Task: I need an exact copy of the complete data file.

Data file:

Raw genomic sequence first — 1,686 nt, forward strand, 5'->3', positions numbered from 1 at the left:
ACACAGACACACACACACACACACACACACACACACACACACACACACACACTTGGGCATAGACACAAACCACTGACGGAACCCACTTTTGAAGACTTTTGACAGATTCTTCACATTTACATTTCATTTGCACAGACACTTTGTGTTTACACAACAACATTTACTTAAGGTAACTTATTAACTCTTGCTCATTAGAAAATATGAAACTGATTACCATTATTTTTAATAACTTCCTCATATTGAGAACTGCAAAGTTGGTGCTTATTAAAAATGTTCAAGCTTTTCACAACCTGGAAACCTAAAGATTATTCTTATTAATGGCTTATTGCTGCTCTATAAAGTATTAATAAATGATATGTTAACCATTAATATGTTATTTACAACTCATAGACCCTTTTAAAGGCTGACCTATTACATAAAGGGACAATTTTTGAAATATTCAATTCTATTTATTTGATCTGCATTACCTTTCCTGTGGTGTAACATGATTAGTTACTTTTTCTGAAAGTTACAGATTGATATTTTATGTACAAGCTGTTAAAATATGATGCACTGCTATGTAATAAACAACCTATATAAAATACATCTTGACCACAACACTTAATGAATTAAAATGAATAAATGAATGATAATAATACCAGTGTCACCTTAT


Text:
Raw genomic sequence first — 1,686 nt, forward strand, 5'->3', positions numbered from 1 at the left:
ACACAGACACACACACACACACACACACACACACACACACACACACACACACTTGGGCATAGACACAAACCACTGACGGAACCCACTTTTGAAGACTTTTGACAGATTCTTCACATTTACATTTCATTTGCACAGACACTTTGTGTTTACACAACAACATTTACTTAAGGTAACTTATTAACTCTTGCTCATTAGAAAATATGAAACTGATTACCATTATTTTTAATAACTTCCTCATATTGAGAACTGCAAAGTTGGTGCTTATTAAAAATGTTCAAGCTTTTCACAACCTGGAAACCTAAAGATTATTCTTATTAATGGCTTATTGCTGCTCTATAAAGTATTAATAAATGATATGTTAACCATTAATATGTTATTTACAACTCATAGACCCTTTTAAAGGCTGACCTATTACATAAAGGGACAATTTTTGAAATATTCAATTCTATTTATTTGATCTGCATTACCTTTCCTGTGGTGTAACATGATTAGTTACTTTTTCTGAAAGTTACAGATTGATATTTTATGTACAAGCTGTTAAAATATGATGCACTGCTATGTAATAAACAACCTATATAAAATACATCTTGACCACAACACTTAATGAATTAAAATGAATAAATGAATGATAATAATACCAGTGTCACCTTAT